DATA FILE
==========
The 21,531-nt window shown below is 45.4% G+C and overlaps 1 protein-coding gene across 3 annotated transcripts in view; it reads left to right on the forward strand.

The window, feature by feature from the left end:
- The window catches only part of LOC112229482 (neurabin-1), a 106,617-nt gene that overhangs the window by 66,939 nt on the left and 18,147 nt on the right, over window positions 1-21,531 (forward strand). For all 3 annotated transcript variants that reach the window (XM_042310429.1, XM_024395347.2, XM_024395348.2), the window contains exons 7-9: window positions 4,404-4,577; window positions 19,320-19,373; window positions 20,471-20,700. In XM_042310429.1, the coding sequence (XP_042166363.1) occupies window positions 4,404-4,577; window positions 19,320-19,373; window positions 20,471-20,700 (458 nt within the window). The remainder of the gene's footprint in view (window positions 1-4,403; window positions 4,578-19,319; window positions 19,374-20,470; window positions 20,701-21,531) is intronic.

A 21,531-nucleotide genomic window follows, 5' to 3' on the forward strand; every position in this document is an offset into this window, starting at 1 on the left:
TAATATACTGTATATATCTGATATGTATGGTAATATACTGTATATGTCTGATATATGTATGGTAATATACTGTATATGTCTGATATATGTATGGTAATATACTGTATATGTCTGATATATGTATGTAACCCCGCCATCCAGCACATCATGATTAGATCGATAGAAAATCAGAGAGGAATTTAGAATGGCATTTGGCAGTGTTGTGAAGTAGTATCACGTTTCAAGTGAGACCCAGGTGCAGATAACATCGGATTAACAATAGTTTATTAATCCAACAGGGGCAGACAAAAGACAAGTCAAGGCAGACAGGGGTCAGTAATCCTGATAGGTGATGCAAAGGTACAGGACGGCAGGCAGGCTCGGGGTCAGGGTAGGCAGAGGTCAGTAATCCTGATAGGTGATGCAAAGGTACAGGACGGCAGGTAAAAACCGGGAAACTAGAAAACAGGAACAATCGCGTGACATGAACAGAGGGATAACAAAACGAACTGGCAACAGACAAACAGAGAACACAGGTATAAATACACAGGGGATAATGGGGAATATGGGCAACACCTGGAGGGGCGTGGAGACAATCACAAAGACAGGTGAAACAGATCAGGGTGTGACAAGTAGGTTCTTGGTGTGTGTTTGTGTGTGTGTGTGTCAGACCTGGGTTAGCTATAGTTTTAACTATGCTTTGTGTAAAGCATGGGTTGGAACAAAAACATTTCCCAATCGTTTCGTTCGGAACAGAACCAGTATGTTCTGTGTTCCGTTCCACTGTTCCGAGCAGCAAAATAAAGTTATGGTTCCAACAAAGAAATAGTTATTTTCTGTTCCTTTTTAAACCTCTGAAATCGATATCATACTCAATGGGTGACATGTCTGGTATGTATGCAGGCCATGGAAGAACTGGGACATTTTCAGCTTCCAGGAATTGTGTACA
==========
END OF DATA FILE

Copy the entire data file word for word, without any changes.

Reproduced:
The 21,531-nt window shown below is 45.4% G+C and overlaps 1 protein-coding gene across 3 annotated transcripts in view; it reads left to right on the forward strand.

The window, feature by feature from the left end:
- The window catches only part of LOC112229482 (neurabin-1), a 106,617-nt gene that overhangs the window by 66,939 nt on the left and 18,147 nt on the right, over window positions 1-21,531 (forward strand). For all 3 annotated transcript variants that reach the window (XM_042310429.1, XM_024395347.2, XM_024395348.2), the window contains exons 7-9: window positions 4,404-4,577; window positions 19,320-19,373; window positions 20,471-20,700. In XM_042310429.1, the coding sequence (XP_042166363.1) occupies window positions 4,404-4,577; window positions 19,320-19,373; window positions 20,471-20,700 (458 nt within the window). The remainder of the gene's footprint in view (window positions 1-4,403; window positions 4,578-19,319; window positions 19,374-20,470; window positions 20,701-21,531) is intronic.

A 21,531-nucleotide genomic window follows, 5' to 3' on the forward strand; every position in this document is an offset into this window, starting at 1 on the left:
TAATATACTGTATATATCTGATATGTATGGTAATATACTGTATATGTCTGATATATGTATGGTAATATACTGTATATGTCTGATATATGTATGGTAATATACTGTATATGTCTGATATATGTATGTAACCCCGCCATCCAGCACATCATGATTAGATCGATAGAAAATCAGAGAGGAATTTAGAATGGCATTTGGCAGTGTTGTGAAGTAGTATCACGTTTCAAGTGAGACCCAGGTGCAGATAACATCGGATTAACAATAGTTTATTAATCCAACAGGGGCAGACAAAAGACAAGTCAAGGCAGACAGGGGTCAGTAATCCTGATAGGTGATGCAAAGGTACAGGACGGCAGGCAGGCTCGGGGTCAGGGTAGGCAGAGGTCAGTAATCCTGATAGGTGATGCAAAGGTACAGGACGGCAGGTAAAAACCGGGAAACTAGAAAACAGGAACAATCGCGTGACATGAACAGAGGGATAACAAAACGAACTGGCAACAGACAAACAGAGAACACAGGTATAAATACACAGGGGATAATGGGGAATATGGGCAACACCTGGAGGGGCGTGGAGACAATCACAAAGACAGGTGAAACAGATCAGGGTGTGACAAGTAGGTTCTTGGTGTGTGTTTGTGTGTGTGTGTGTCAGACCTGGGTTAGCTATAGTTTTAACTATGCTTTGTGTAAAGCATGGGTTGGAACAAAAACATTTCCCAATCGTTTCGTTCGGAACAGAACCAGTATGTTCTGTGTTCCGTTCCACTGTTCCGAGCAGCAAAATAAAGTTATGGTTCCAACAAAGAAATAGTTATTTTCTGTTCCTTTTTAAACCTCTGAAATCGATATCATACTCAATGGGTGACATGTCTGGTATGTATGCAGGCCATGGAAGAACTGGGACATTTTCAGCTTCCAGGAATTGTGTACA